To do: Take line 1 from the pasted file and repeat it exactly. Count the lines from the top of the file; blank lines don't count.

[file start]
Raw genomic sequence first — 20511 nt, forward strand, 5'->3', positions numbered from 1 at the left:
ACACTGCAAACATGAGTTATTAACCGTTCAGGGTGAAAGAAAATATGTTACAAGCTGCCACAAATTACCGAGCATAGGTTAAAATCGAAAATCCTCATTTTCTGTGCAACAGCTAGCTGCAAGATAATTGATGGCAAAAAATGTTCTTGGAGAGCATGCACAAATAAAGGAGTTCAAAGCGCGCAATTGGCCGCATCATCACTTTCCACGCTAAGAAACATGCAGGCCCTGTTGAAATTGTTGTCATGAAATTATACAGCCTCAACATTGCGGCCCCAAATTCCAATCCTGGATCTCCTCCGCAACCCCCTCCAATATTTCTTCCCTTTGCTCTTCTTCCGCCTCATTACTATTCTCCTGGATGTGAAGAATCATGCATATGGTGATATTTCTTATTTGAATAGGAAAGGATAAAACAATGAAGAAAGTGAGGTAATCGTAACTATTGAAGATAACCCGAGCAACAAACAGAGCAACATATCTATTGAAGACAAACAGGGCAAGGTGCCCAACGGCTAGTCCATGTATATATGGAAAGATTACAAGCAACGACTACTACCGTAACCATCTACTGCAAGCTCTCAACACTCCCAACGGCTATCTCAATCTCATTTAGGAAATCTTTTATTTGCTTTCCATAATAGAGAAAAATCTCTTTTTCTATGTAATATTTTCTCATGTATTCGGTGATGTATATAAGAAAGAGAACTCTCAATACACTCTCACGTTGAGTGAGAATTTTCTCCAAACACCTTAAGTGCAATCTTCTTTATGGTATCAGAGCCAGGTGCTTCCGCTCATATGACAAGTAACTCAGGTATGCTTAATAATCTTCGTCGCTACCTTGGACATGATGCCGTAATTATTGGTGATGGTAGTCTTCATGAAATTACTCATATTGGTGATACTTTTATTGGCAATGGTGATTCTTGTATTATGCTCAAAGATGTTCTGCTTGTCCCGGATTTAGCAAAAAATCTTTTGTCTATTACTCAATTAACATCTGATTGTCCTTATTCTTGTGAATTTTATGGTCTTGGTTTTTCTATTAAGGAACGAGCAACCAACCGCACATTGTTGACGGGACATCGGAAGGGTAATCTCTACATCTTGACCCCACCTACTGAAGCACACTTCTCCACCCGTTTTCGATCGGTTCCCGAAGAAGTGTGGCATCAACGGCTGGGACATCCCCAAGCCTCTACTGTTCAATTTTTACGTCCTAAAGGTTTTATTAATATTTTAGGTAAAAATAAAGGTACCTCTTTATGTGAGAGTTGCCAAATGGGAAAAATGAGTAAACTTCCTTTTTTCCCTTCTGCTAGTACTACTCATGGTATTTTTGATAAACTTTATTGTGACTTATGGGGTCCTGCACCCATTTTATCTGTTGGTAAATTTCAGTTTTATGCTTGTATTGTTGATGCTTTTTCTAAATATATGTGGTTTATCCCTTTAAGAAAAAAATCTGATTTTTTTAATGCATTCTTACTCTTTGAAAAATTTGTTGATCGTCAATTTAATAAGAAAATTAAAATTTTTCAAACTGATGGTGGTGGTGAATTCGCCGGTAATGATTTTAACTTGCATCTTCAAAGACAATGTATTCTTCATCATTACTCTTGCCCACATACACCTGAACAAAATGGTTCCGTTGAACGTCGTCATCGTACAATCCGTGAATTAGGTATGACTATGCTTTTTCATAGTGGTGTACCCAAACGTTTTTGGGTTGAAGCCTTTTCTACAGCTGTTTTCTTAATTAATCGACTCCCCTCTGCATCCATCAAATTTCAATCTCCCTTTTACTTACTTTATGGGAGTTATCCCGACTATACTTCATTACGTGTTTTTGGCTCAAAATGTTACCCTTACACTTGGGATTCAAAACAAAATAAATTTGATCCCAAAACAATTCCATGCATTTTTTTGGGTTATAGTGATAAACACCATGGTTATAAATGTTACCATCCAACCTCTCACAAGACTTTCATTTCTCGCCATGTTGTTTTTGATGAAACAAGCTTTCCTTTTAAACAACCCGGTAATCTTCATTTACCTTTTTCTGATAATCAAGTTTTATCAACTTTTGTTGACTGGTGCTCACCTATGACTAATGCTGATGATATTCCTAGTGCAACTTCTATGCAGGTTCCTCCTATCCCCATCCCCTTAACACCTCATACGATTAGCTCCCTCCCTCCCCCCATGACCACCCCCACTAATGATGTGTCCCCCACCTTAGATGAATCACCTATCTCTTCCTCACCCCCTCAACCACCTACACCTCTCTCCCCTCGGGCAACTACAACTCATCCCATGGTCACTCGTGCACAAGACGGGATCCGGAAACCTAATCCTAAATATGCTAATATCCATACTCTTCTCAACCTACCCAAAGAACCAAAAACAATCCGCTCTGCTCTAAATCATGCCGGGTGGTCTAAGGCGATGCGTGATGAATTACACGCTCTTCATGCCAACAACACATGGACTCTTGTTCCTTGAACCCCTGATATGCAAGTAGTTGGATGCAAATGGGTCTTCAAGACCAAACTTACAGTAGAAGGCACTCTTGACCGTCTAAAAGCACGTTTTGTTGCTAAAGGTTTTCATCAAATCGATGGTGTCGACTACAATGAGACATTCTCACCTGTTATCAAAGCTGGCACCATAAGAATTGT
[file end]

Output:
Raw genomic sequence first — 20511 nt, forward strand, 5'->3', positions numbered from 1 at the left: